Yesterday, my son reminded me to please not forget to fill out his field trip permission slip.
"You know how you hate bringing stuff to school," he said.
He's right; I do hate bringing forgotten items- homework, lunches, projects- to school, and I rarely do it. Years of experience as a teacher and a parent have proven to me that constantly "rescuing" students doesn't pay.
A True Story
When my darling daughter was in the 4th grade, she suddenly began forgetting to bring home the books and materials she needed to complete her homework. Her school was only two blocks away, and I would rush her back there to get her book or whatever it was she had forgotten. Wasn’t I dedicated? Didn’t I do whatever was necessary to help my child succeed in school?
I did it, but I wasn't happy. I told my daughter that she had to be more responsible, she must remember to check her backpack before she left school. Blah, blah, blah. My daughter would promise to check her backpack every day for the rest of her life. And she did- until the next time she forgot. Then we did our song and dance all over again.
One day, my daughter forgot her math book. Again. It was late afternoon, and I wasn't sure if her teacher would still be at school. Frantic, I called the office. What luck! Not only was her teacher there, she would be happy to drop the book off on her way home!
Let's stop here for a minute and imagine this from my daughter's point of view. Every couple of days she gets to postpone doing her homework; she gets escorted back to school; sometimes she even gets to track down her teacher in the teacher's lounge…what fun! And now her teacher was coming to her house! This was definitely more exciting than math homework.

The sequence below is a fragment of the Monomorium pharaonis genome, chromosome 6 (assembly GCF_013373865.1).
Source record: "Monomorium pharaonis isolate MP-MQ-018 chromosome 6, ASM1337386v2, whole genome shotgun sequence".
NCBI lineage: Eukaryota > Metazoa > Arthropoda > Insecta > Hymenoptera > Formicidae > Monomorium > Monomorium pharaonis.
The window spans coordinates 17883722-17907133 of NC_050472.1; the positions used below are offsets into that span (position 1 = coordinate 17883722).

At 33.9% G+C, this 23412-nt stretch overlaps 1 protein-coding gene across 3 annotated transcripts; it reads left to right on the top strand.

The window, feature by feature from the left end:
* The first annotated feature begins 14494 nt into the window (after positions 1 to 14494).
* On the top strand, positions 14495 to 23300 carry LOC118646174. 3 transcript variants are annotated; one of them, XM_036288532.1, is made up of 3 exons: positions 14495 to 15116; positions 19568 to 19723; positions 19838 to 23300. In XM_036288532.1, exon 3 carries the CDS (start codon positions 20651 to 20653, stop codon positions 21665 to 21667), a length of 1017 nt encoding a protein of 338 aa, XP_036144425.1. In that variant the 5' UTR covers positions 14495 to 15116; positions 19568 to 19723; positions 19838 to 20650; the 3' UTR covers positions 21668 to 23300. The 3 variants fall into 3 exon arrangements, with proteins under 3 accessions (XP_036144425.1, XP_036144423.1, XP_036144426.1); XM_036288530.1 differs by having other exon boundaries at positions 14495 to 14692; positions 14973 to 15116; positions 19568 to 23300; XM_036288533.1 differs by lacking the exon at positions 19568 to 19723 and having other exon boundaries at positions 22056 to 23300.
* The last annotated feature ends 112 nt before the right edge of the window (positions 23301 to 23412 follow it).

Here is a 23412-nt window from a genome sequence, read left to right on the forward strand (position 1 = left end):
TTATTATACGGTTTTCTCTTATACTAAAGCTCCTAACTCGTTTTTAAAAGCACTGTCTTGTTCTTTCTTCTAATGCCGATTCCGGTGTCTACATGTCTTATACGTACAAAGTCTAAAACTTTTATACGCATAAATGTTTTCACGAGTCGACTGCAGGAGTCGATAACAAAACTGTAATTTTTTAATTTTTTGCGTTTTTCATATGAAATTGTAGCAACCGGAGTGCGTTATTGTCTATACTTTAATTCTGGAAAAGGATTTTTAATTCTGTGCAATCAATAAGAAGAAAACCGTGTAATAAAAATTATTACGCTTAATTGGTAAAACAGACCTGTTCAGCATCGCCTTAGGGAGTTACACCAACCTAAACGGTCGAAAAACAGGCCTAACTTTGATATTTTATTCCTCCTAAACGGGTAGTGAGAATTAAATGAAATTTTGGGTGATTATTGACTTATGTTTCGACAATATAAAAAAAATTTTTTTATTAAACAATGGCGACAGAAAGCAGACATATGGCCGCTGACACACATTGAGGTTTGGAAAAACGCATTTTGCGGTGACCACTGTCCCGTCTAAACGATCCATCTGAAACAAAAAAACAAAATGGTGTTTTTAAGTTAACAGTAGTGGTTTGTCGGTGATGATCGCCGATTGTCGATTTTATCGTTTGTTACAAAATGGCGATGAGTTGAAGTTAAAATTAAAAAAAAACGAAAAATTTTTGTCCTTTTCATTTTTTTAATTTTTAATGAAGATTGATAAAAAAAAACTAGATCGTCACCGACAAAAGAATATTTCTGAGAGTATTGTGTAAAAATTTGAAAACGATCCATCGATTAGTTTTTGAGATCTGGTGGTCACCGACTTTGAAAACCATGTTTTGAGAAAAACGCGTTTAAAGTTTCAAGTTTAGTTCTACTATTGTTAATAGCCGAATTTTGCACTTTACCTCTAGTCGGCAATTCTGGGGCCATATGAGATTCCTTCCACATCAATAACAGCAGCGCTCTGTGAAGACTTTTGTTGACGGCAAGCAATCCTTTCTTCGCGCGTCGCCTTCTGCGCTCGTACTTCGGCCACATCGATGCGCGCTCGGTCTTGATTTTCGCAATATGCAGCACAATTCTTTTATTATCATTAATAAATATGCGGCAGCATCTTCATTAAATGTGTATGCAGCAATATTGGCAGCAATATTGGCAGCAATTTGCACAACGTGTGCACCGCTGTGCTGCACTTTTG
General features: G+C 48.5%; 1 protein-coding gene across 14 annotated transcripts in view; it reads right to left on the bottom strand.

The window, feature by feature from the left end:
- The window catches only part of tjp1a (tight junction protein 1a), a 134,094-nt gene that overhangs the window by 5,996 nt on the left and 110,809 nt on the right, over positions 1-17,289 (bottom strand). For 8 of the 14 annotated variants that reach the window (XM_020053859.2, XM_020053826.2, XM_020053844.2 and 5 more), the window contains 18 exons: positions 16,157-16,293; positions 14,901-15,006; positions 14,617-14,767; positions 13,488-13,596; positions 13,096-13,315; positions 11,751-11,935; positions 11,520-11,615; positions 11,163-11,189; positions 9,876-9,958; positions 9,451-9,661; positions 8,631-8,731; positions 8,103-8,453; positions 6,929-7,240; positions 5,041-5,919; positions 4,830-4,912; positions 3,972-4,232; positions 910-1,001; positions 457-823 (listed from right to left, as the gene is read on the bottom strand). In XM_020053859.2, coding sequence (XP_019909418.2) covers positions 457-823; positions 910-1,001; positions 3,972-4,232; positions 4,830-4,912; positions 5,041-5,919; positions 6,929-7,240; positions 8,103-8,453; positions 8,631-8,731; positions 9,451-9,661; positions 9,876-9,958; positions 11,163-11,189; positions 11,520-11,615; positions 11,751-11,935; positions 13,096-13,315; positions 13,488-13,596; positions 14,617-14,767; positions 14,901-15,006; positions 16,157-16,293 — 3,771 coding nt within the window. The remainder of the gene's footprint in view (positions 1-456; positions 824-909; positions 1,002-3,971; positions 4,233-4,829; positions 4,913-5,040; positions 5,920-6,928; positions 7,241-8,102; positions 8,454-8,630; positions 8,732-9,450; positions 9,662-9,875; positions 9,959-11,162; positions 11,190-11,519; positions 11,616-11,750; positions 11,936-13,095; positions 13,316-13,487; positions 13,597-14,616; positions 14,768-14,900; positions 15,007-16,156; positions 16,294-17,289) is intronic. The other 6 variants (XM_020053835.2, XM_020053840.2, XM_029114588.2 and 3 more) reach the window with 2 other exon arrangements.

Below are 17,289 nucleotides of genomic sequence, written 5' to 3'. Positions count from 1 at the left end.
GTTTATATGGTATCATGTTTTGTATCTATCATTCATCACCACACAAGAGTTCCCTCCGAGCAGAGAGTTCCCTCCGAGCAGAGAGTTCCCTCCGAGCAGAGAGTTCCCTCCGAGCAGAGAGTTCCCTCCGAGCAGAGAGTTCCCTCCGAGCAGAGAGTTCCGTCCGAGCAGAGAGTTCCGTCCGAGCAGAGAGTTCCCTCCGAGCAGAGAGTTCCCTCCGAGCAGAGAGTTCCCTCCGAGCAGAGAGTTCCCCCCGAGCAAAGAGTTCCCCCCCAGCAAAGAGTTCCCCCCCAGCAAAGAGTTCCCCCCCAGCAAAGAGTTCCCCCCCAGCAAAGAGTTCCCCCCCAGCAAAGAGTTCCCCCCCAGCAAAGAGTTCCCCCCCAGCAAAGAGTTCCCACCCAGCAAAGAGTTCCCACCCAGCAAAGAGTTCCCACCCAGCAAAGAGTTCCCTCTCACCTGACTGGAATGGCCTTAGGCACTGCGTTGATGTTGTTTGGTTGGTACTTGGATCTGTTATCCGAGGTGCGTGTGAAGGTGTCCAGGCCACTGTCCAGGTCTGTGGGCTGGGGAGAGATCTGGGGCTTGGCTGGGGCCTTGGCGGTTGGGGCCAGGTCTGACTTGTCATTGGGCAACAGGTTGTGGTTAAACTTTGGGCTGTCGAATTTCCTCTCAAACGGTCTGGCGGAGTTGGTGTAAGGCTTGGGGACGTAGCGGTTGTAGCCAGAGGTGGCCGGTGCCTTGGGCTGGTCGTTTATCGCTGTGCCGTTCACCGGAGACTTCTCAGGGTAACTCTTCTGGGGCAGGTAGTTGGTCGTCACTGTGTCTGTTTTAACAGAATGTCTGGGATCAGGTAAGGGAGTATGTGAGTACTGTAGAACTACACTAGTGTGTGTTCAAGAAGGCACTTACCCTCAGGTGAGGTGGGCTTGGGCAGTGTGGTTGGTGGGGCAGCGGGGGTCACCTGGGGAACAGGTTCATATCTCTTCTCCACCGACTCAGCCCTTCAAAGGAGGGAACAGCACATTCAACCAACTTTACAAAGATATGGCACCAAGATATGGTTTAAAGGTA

I was just about to tell the teacher that I would come and get the book when I had a revelation-- a vision, really. I saw my daughter in high school, maybe 17 years old, smacking gum, text messaging some ne'er do well on her cell phone and mumbling, "Can’t do my homework. Forgot my book."
I couldn’t let it happen! This foolishness was going to stop.
I thanked the teacher for her extraordinarily kind offer, and told her that the book could stay in my daughter’s desk. This was becoming a problem, and my daughter needed to remember to become more responsible.
My daughter was shocked, then embarrassed, then angry. What would her teacher think? How was she going to do her math homework? Well, she wasn’t going to be able to do her homework, and for one quick second I wavered. Then, I remembered that it is always harder to the right thing (not get the book) than the wrong thing (get the darn book).
Some lessons you have to learn the hard way. Not turning in your homework (especially when you’ve actually done it), shivering on the playground because you can’t find your coat, missing a field trip because you left the permission slip at home all week- these are the kinds of lessons we want our children to learn the hard way so that they won’t have to learn the really hard ones later.
The only way our children will grow into confident, capable and responsible adults is if we treat them like capable and responsible children.
So, once in awhile, bring the forgotten item. Just don't make a habit out of it.
By the way, my daughter is now in high school and remembers her books every day.
Let's not talk about the texting.